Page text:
Therefore, Trent and Alice apply privacy amplification to derive
a secret key with a low correlation to the initial key. We assume
that every user shares with Trent a family of universal hash func
tion [35] with a uniform distribution of hash functions
which, maps bits input to bits output . Also, if {
,
}∈
and is randomly selected then, (
)=(
) with proba
bility of 1/ . Trent selects a hash function ∈ then in
forms Alice through the classical channel which hash function
was selected. After, Trent and Alice feed the initial secret key
into the hash function to obtain the final secret key ()=
.
Similarly, Trent follows the same process of verification and key
distribution with Bob to obtain a new secret key
.
C. Communication:
Trent reorders the remaining entangled pairs between him
and Alice:

Υ
()〉
={
Υ
(1)〉
,
Υ
(2)〉
,…,
Υ
()〉
}(26)
and the remaining entangled pairs between him and Bob:

Υ
(
)〉
={
Υ
(1)〉
,
Υ
(2)〉
,…,
Υ
()〉
}(27)
Then, Trent performs entanglements swapping to create entan
glement state between Alice and Bob. Trent performs entangle
ment swapping process using Υ()〉
⊗Υ()〉
. For exam
ple if the entangled state between Trent and Alice is Υ()〉
=
Φ
〉
and the entangled state between Trent and Bob is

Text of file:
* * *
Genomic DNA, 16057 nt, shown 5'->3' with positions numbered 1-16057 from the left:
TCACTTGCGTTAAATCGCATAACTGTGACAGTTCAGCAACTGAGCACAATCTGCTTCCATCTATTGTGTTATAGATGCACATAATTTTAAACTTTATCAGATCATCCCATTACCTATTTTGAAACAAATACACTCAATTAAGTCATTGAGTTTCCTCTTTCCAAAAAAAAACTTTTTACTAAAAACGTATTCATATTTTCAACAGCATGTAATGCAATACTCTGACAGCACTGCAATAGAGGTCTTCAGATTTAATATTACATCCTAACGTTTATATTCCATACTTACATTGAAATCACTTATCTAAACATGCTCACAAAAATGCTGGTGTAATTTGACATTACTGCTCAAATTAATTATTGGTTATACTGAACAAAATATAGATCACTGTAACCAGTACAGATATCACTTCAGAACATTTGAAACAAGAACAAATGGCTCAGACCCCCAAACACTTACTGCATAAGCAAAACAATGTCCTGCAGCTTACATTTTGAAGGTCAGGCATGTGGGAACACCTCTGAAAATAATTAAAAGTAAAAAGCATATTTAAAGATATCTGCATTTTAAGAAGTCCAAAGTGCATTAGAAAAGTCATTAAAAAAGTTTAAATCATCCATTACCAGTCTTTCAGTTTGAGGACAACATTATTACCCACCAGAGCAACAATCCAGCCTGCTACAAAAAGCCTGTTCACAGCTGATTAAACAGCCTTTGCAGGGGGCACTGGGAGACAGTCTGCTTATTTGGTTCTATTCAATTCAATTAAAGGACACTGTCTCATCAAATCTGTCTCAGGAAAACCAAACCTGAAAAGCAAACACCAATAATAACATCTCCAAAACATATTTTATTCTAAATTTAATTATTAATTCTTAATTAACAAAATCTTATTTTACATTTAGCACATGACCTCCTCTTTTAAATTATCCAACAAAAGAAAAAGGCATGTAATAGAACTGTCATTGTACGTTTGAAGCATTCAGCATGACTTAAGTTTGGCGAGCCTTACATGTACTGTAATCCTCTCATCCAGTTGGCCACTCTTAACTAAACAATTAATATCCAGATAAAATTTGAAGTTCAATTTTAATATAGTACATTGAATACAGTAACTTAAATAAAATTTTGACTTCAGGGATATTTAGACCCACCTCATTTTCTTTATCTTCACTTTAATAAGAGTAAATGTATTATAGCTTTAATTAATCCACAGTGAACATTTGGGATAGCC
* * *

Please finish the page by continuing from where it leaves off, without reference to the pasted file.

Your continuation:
Υ()〉
=Φ
〉
then Φ
()〉
⊗Φ
()〉
is as fol
lows:
=0
0
+1
1
√
2⊗0
0
+1
1
√
2(28)
=1
20
0
(0
0
+1
1
)
+1
1
(0
0
+1
1
)(29)
Trent applies CNOT gate on using the forst as the control
and the second as the target:
=1
20
0
(0
0
+1
1
)
+1
1
(1
0
+0
1
)(30)
Trent apples the Hadamard gate on the first :
=1
2
√
2(0
+1
)0
(0
0
+1
1
)
+(0
−1
)1
(1
0
+0
1
)(31)
Rearranging and combining :
=1
2
√
200
0
0
+1
1
01
0
1
+1
0
10
0
0
−1
1
11
0
1
−1
0
(32)
Trent informs Alice and Bob about which state they share using
two classical bits. Therefore, Alice and Bob will have their and
states respectively entangled in one of Bell states each occur
ring with probability of 1/4.
Ψ
(,
)
=1
√
2(0
1
−1
0
)(33)
Ψ
(,
)
=1
√
2(0
1
+1
0
)(34)
Φ
(,
)
=1
√
2(0
0
−1
1
)(35)
Φ
(,
)
=1
√
2(0
0
+1
1
)(36)
Alice and Bob use their entangled pairs to communicate us
ing quantum communication protocols such as teleportation,
Ekert 91, or remote state preparation. Alice and Bob make final
authentication to make sure that each party is the same party,
Trent authenticated in the first process. They use the secret
key
and
which, Trent distributed to Bob and Alice re
spectively. Each party derives the encoding basis, then creates
and exchanges a secret sequence. After, Alice and Bob meet on